Abstract: Why do contemporary European militant democracies, called neo-militant democracies, become vulnerable to threats? Why do their self-defense mechanisms turn inefficient in protecting democracies from their enemies? Who are enemies of democracy? What is the role of robots for democracy protection in the context of those questions? On the one hand, this speech reflects on the relationships between a neo-militant democracy and robots, the two phenomena of increasingly growing importance in the 21st century. On the other hand, it seeks other potential sources of neo-militant democracies’ vulnerability to threats in the social environment determined by new technology development. The speech aims to advance theory-driven hypotheses. First, they show that the greater the freedom to interpret restrictions on political and civil rights and liberties, the greater the likelihood that a neo-militant democracy will remain vulnerable. Second, the smaller the scope of the inclusion of new threats in the imposed restrictions, the greater the possibility that these threats will remain outside legal definitions. Third, the weaker the civil society, the greater the likelihood that a neo-militant democracy will remain vulnerable and drift towards a quasi-militant democracy. Fourth, the higher the level of passive consent or acceptance of the anti-democratic solutions weakening the sovereignty of a political nation, the greater the likelihood of a quasi-militant democracy forming. While these hypotheses compete with each other, they are not mutually exclusive. It is worth considering their importance when building a research-based model to account for the sources of the weakness of neo-militant democracies.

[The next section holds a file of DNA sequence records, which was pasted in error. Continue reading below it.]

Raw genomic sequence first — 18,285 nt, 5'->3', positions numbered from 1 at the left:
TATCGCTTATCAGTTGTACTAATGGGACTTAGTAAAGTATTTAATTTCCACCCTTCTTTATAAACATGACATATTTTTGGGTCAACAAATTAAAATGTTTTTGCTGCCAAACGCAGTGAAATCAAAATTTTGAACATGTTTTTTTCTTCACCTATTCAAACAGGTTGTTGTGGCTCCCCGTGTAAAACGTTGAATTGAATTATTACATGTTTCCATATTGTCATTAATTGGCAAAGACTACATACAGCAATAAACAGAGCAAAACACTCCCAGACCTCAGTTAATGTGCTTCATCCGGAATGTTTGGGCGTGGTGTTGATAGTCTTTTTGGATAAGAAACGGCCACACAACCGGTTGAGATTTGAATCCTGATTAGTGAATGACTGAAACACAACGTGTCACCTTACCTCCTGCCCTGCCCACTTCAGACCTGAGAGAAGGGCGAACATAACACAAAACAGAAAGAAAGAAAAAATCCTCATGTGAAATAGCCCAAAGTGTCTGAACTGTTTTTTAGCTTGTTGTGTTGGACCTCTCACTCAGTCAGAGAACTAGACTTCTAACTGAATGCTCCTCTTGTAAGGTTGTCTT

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Prof. Augustin F. C. Holl

Xiamen University, China

Université Libre de Dakar, Senegal

Research Area: Anthropological Archaeology, Material culture, Technological change, The emergence of complex societies; Mortuary Archaeology, Archaeology of Visual Representations, Ethnoarchaeology of pastoral societies; West African Archaeology; Emergence of food production; Archaeology of African diaspora (New York African Burial Ground Research Project); West African Prehistory: Prehistoric adaptation to marginal dry lands; Sahel, Sahara (West Africa) and the Negev desert (Israel), Cultural Heritage